Friday 22 June 2012

Special Account for the European Court of Human Rights

To be able to do more work, the Court is constantly trying to increase its efficiency, but in addition it still needs additional capacity in terms of personnel. In order to enable that, a new special account for the Ccourt has been announced on which state parties to the ECHR can voluntarily contribute. These will be used to deal with high priority cases more speedily. Although such an initiative is of course welcome, it is also sad that the states are not able to increase the budget of the Court for the same purposes together. This is the press release:

The Secretary General of the Council of Europe and the President of the European Court of Human Rights announce the opening of a special account for the Court and call for voluntary contributions from member

The special account is part of the follow-up to the High Level Conference on the Future of the European Court of Human Rights held in Brighton in April 2012 and the contributions will essentially be used to recruit lawyers to deal with the Court’s backlog of priority cases.

In a joint statement in Strasbourg today the Council of Europe’s Secretary General Thorbjørn Jagland and the Court’s President Sir Nicolas Bratza said: “At the High Level Conference in Brighton a number of States indicated their willingness to provide additional financial support to the Court to assist it with its backlog of cases. The contributions paid into this account will be used where they will have the most effect, that is on the cases which have the most impact in terms of identifying and correcting serious human rights abuses throughout the Council of Europe countries and particularly where the alleged victims have been waiting too long for a decision”.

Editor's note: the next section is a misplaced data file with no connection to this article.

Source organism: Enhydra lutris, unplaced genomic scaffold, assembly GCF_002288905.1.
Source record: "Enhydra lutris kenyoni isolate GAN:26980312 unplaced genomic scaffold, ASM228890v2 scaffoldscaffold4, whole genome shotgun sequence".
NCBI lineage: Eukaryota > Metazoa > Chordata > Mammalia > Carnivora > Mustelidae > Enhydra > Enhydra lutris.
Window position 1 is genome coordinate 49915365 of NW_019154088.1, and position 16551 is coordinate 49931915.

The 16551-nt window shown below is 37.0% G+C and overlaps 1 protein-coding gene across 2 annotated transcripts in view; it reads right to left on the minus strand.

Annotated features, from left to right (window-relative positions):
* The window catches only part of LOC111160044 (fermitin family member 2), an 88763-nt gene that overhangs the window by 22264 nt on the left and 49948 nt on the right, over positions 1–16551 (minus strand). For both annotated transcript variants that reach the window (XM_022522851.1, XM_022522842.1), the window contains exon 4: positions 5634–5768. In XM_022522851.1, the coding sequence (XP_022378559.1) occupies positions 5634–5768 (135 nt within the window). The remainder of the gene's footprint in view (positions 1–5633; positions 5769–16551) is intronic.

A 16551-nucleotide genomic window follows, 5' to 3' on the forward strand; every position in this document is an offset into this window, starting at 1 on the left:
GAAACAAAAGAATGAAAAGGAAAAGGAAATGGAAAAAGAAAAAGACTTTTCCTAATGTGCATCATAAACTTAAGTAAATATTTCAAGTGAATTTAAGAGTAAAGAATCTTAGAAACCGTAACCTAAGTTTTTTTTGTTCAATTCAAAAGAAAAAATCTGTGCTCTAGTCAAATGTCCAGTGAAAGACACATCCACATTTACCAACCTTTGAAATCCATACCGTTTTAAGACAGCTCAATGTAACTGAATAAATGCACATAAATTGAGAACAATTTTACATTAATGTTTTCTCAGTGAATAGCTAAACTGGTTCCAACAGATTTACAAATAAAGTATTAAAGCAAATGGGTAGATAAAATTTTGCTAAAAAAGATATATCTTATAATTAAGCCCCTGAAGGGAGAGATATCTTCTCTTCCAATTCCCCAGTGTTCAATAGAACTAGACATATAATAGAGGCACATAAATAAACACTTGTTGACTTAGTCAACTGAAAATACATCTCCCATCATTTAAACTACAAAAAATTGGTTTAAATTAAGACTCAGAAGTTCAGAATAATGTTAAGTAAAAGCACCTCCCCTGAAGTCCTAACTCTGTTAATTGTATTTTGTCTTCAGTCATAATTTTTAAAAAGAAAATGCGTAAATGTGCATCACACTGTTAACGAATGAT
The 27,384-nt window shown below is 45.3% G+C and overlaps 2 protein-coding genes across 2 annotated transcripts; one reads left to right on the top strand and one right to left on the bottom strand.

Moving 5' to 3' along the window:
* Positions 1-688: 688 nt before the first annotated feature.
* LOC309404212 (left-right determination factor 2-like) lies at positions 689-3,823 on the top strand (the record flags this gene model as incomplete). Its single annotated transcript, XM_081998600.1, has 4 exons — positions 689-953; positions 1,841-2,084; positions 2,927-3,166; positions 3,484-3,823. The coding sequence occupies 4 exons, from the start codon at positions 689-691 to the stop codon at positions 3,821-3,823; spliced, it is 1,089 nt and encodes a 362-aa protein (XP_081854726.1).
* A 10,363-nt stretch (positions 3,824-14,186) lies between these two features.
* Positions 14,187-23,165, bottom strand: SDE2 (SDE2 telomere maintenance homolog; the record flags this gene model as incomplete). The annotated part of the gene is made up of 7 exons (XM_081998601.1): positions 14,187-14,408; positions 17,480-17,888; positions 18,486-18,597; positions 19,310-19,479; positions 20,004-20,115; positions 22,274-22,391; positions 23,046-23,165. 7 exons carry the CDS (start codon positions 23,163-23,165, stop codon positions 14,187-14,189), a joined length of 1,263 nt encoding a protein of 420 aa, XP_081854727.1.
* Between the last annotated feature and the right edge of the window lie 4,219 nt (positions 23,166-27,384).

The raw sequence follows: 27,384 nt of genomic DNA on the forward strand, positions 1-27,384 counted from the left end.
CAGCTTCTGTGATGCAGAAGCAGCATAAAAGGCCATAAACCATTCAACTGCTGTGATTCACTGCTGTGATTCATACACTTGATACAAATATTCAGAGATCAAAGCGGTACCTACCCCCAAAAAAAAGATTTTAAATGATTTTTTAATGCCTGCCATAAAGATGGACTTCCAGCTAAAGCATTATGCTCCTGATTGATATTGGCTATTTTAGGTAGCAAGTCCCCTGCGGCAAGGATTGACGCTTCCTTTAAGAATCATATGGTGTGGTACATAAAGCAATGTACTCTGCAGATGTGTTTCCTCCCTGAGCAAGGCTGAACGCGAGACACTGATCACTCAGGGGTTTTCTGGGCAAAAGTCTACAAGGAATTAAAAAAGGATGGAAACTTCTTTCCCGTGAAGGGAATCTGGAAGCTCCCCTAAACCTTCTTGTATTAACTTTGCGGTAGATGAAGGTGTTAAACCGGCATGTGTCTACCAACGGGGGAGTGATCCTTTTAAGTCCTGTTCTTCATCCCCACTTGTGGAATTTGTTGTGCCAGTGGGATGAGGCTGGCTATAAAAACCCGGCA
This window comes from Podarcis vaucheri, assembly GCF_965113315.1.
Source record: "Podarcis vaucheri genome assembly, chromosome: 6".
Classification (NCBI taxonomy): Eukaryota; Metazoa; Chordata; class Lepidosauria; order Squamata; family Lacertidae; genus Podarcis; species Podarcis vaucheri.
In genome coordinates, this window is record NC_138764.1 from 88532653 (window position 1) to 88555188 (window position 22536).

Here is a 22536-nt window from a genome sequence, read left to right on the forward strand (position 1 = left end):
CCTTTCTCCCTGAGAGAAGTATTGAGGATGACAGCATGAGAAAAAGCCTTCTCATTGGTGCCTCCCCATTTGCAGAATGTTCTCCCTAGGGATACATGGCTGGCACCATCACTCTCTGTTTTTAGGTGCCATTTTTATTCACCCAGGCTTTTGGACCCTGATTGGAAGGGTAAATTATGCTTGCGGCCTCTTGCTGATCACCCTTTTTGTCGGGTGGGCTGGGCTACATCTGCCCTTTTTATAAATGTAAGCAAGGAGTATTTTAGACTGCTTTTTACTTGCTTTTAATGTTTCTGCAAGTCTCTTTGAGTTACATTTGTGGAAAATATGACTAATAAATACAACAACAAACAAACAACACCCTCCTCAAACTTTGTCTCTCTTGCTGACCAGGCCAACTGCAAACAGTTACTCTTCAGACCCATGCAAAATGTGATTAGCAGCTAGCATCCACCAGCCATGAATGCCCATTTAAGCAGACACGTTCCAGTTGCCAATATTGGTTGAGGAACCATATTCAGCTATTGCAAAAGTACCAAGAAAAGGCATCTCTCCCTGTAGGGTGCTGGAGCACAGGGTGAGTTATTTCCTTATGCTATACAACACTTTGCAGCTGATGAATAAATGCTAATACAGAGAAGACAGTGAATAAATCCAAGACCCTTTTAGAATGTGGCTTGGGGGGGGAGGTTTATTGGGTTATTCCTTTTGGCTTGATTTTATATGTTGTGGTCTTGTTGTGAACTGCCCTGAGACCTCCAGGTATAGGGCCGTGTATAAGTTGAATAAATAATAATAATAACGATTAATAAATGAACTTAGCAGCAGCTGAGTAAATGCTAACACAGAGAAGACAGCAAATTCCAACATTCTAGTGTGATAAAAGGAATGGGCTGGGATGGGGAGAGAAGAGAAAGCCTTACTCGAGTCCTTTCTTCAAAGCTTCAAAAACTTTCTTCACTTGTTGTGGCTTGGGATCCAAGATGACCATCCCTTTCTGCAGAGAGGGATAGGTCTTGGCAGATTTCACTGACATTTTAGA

The aim of the fund is therefore to provide additional resources to eliminate cases at the top of the priority queue. At the moment, some 2,000 priority applications have been pending for more than one year without having been communicated1 to the relevant Government for observations. A further 600 applications were communicated to the Government more than two years ago and are still pending before the Court.

It is, however, open to donor States to stipulate that sums they have contributed should be used for a specific purpose such as dealing with applications against them. The Secretary General and the President further said: “The entry into force of the Single Judge procedure and the adoption of new working methods by the Court’s Registry have already proved highly effective in reducing the backlog of inadmissible cases and therefore the waiting time for applicants with inadmissible applications. We now have to pursue these efforts in relation to other categories of cases.”